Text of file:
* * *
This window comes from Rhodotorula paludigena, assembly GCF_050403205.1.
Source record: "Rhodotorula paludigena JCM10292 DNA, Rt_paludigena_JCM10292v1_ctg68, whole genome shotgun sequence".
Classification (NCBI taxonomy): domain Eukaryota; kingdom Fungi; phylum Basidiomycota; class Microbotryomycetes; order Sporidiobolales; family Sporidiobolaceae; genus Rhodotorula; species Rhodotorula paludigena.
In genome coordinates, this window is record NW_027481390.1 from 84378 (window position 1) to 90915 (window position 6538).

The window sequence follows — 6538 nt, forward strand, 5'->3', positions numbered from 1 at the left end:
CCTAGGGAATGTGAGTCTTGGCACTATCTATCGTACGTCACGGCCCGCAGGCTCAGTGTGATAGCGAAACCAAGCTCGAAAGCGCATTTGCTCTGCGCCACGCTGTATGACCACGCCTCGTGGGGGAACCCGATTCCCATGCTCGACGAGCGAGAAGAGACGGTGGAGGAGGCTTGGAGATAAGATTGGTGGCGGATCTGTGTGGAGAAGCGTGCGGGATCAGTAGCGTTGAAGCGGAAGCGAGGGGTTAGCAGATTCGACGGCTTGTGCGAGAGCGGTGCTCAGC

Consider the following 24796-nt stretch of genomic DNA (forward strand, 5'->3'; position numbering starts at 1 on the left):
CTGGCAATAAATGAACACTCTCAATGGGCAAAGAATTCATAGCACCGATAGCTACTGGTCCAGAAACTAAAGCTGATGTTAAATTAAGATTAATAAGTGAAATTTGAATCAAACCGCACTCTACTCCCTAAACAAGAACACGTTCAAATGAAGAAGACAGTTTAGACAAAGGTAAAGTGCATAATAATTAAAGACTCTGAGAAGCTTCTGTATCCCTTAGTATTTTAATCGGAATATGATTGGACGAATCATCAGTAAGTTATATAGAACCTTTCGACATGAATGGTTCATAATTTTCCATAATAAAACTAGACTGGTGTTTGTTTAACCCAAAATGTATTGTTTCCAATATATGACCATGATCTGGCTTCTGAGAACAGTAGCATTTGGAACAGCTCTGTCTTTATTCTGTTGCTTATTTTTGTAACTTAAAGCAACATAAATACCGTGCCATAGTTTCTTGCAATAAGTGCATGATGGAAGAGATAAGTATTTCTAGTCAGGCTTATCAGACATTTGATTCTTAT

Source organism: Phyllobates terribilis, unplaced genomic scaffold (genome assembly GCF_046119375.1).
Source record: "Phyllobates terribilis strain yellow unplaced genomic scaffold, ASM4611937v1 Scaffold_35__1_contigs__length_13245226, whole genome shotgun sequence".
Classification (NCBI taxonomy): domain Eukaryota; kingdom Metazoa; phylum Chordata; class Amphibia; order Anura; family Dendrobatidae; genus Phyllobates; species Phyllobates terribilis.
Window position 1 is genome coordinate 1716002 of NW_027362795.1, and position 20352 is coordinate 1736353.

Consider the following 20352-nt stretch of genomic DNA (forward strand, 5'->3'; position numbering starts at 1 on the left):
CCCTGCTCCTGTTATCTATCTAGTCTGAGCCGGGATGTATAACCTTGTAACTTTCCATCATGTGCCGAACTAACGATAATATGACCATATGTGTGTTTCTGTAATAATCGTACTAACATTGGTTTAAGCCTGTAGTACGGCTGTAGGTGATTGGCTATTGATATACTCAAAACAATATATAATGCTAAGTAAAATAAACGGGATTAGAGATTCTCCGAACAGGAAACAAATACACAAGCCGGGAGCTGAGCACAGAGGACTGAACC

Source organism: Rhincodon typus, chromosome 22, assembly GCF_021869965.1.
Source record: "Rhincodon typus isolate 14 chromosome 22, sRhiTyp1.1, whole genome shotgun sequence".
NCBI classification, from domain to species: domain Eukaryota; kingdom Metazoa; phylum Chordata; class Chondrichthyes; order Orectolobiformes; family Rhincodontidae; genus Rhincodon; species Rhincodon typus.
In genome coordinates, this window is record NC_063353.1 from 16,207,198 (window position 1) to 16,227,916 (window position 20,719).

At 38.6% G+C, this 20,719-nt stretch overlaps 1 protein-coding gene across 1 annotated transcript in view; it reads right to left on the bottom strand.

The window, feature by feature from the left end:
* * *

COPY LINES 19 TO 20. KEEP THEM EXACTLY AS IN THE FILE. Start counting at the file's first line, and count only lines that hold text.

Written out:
At 38.6% G+C, this 20,719-nt stretch overlaps 1 protein-coding gene across 1 annotated transcript in view; it reads right to left on the bottom strand.

The window, feature by feature from the left end: